Published online by Cambridge University Press: 30 July 2021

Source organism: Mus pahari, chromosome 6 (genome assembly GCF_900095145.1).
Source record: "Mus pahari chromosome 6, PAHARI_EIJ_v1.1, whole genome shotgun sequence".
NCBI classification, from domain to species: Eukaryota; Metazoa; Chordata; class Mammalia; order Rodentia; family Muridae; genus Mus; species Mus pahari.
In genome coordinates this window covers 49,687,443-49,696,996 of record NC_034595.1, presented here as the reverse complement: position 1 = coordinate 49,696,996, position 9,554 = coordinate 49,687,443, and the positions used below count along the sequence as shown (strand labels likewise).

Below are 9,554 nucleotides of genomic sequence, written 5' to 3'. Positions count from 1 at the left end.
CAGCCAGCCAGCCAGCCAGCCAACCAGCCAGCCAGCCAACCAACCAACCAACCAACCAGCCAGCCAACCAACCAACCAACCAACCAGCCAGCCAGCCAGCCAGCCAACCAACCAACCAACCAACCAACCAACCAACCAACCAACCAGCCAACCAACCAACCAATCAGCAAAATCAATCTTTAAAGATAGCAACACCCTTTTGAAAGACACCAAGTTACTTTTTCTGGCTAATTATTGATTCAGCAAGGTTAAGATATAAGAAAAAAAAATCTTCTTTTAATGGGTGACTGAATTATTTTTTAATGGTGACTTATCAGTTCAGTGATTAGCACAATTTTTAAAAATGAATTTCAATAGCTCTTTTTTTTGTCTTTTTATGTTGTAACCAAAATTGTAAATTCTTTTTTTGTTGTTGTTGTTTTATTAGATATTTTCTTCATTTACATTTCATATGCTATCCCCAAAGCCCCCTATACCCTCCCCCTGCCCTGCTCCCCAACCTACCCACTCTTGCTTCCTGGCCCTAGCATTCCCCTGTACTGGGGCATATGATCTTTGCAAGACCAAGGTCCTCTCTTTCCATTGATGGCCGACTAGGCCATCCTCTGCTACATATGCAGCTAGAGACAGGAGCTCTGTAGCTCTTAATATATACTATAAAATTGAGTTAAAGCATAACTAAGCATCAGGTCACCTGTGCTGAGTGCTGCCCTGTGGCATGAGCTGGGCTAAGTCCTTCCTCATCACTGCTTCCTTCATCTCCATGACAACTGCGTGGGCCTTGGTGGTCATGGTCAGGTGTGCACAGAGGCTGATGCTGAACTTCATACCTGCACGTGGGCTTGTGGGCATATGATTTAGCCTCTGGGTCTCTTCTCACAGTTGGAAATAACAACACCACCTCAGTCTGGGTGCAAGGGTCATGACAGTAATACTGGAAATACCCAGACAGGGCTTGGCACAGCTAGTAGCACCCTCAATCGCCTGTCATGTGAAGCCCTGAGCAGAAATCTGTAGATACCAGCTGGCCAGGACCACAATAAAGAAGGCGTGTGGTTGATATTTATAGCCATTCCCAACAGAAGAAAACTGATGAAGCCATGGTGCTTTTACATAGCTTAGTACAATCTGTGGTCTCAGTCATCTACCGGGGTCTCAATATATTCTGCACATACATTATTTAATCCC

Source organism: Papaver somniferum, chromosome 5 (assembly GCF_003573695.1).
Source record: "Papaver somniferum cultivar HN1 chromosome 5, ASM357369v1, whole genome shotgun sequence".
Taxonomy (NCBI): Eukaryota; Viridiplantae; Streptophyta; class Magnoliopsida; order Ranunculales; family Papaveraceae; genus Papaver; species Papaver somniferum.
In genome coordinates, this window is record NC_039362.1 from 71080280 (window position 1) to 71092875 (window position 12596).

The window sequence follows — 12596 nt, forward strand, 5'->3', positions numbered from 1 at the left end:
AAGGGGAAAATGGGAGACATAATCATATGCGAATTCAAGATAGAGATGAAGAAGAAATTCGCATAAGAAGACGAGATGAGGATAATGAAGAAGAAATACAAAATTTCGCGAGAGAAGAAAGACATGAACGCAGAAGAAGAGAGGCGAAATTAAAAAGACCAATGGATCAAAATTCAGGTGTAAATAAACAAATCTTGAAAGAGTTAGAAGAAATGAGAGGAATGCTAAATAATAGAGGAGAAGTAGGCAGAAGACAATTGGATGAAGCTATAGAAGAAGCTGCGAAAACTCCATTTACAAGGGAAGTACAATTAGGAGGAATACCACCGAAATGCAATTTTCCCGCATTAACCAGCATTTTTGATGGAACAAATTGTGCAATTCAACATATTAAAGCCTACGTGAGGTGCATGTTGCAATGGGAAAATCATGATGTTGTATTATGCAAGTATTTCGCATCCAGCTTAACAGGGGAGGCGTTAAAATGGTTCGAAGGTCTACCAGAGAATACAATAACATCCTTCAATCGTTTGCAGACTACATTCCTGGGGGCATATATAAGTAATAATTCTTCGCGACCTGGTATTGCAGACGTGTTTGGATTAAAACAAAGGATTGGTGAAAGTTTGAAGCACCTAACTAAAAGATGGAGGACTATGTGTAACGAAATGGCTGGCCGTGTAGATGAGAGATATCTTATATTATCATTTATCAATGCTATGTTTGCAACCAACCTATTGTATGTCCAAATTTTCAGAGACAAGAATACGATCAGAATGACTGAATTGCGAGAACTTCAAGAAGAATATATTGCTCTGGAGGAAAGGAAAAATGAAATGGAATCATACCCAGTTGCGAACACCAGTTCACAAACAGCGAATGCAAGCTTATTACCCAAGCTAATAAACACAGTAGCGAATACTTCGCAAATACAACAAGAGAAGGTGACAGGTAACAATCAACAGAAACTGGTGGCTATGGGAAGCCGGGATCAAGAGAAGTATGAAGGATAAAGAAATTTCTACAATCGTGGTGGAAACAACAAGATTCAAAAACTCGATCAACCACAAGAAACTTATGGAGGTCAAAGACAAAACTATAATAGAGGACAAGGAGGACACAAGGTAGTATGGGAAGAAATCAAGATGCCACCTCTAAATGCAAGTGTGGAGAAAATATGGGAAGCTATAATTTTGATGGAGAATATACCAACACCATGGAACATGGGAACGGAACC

It is generally accepted that the body plays an important stylistic role, but few scholars embark on multimodal investigations of variation. In this chapter I discuss the results of two studies on the realization of the GOAT vowel to show that bodily practices occur alongside, and indeed can influence, linguistic behavior, both from moment to moment (through expressions of affect like smiling) and duratively (through facial postures like an open jaw). Study 1 reveals that GOAT exhibits a higher F2 when it occurs in the context of smiling, suggesting some sound changes may be advancing during moments when the body is used to express heightened affect. Study 2 illustrates that the more durative embodied practice of maintaining an open-jaw setting has had lowering consequences across the vowel system of California English – even for GOAT, which is typically described as undergoing fronting rather than lowering. The proposal advanced here assumes that linguistic variation is meaningful and that a non-trivial number of a linguistic variant’s social meanings derives from embodied practice. And crucially, meaning – some of it embodied – can initiate or influence the trajectory of change.